Proboscis monkeys have an unusual social trait​—harems often intermingle, especially in the evenings when they gather at rivers. At such times, a male will put on a show of strength if he feels that another male is taking an interest in his females. Usually the protective male​—who may weigh about 45 pounds (20 kg)—​will lean forward on all fours with his mouth wide open and stare at his rival. “If that does not have the desired effect,” says the book Proboscis Monkeys of Borneo, “the male then suddenly and unpredictably leaps through the trees, often with a loud roar, and frequently landing on dead branches which break with a sharp crack, adding to the general uproar.” Fights do occur, but they appear to be rare.

“Not only are proboscis monkeys unusual to look at; they also make the most bizarre range of noises,” says the book quoted above. The animals grunt, honk, roar, and squeal, especially in the evening, when they gather near rivers. In the midst of this cacophony, mothers may be quietly preoccupied with feeding and grooming their bluish-faced infants. Finally, by the time dusk envelops the forest, the animals will have found comfortable spots in trees​—usually tall trees by a river—​where they settle down to sleep.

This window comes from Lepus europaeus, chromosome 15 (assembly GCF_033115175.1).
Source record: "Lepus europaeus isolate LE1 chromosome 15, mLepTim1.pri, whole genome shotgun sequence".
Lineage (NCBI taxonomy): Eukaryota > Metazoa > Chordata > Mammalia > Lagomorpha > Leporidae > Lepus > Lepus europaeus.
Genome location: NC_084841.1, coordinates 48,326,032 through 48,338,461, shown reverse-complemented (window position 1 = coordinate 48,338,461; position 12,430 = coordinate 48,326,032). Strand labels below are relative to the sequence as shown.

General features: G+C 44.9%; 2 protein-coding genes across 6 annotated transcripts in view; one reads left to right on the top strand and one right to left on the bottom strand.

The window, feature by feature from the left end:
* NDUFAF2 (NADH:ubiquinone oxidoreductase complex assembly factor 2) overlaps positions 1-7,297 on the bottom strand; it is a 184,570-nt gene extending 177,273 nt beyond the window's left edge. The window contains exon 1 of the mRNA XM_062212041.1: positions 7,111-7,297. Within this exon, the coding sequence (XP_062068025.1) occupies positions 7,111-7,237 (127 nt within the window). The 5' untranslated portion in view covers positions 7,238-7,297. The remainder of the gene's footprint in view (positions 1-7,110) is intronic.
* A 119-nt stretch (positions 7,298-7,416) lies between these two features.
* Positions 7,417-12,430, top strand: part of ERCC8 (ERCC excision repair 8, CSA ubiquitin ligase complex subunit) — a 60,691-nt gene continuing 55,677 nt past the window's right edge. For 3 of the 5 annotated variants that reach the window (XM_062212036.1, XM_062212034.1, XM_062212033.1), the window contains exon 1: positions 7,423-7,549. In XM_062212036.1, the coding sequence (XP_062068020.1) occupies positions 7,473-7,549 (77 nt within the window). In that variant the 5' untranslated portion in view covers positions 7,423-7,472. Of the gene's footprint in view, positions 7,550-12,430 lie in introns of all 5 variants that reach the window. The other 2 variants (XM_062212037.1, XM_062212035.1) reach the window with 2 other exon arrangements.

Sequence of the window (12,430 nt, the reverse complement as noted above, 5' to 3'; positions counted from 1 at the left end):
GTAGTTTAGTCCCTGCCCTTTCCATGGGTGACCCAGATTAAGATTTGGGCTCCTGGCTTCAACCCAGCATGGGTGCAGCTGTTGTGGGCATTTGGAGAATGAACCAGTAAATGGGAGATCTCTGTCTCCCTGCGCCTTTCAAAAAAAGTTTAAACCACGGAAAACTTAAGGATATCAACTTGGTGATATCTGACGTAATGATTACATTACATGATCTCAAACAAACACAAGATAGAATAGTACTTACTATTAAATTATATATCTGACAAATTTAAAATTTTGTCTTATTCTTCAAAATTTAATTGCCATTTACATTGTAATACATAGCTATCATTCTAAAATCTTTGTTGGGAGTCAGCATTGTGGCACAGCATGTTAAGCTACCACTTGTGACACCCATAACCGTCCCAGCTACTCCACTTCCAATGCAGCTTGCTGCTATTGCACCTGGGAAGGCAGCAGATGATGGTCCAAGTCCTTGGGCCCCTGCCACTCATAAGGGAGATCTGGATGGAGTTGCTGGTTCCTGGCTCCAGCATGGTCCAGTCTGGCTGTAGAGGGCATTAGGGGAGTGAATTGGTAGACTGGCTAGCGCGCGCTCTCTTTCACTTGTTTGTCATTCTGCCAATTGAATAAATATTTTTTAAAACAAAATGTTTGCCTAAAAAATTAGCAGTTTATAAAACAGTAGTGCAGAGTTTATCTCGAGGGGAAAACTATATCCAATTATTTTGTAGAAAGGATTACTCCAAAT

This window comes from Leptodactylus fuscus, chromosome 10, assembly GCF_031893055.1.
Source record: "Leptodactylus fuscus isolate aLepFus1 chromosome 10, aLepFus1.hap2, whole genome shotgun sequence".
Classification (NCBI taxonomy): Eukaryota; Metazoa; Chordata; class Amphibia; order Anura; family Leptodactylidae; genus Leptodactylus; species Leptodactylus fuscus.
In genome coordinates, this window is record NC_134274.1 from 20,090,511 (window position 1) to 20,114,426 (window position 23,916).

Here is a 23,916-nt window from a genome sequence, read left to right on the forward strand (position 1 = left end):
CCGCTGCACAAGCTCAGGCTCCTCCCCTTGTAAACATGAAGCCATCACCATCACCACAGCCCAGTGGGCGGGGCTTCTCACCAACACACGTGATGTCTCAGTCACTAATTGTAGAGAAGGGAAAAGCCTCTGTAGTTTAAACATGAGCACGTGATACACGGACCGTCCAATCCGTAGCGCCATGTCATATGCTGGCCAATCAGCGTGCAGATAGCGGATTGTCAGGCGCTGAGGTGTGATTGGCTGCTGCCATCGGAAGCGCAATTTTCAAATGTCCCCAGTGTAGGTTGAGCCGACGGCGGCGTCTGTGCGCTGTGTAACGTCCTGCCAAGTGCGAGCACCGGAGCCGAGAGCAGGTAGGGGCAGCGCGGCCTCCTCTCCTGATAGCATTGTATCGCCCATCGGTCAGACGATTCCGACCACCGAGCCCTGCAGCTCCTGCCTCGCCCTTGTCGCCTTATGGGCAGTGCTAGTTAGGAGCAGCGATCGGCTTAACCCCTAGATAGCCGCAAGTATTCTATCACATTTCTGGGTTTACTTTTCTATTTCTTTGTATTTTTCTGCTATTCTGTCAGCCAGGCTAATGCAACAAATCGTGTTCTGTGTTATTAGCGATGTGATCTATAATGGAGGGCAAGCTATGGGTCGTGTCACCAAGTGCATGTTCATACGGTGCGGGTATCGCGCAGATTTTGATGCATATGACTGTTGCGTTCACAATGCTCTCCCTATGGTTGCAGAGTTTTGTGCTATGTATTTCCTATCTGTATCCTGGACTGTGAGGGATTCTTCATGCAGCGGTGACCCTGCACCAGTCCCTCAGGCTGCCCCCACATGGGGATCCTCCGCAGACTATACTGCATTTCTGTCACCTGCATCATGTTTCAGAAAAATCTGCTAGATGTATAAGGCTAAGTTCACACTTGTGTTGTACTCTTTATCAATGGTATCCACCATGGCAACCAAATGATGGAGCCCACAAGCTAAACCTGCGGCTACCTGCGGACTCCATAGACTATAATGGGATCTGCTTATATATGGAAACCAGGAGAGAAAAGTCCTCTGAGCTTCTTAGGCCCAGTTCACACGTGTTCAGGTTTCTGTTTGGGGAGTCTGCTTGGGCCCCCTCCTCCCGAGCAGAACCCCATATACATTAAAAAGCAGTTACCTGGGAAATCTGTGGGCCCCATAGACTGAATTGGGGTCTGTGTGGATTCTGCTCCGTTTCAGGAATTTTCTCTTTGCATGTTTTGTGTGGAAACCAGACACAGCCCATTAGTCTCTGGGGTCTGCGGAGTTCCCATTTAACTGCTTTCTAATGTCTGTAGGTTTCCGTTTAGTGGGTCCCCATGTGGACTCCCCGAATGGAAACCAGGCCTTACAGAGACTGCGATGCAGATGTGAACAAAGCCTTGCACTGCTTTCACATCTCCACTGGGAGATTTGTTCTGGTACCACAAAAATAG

Monkeys With Webbed Feet!

Besides their nose, proboscis monkeys have another oddity​—partially webbed feet. The webbing enables the animals not only to  swim well but also to walk safely on mangrove mud. Of course, thinking of tropical mangroves, you would likely also think of crocodiles. Crocodiles abound in the proboscis monkey’s domain. How do these aquatic monkeys avoid getting eaten?

One strategy they employ is to slip silently into a river and dog-paddle across single file, barely raising a ripple. When the river is narrow, however, they have been seen to use a different strategy. They climb high up in a tree, take a running leap from a branch, perhaps 30 feet (9 m) above the water, belly flop into the river, and then swim as fast as they can across the remaining stretch of water. Even mothers carrying infants use this tactic. Sometimes an entire troop will plunge into the water and make a mad dash for the other side! Their greatest enemy, however, is not the crocodile.

An Endangered Species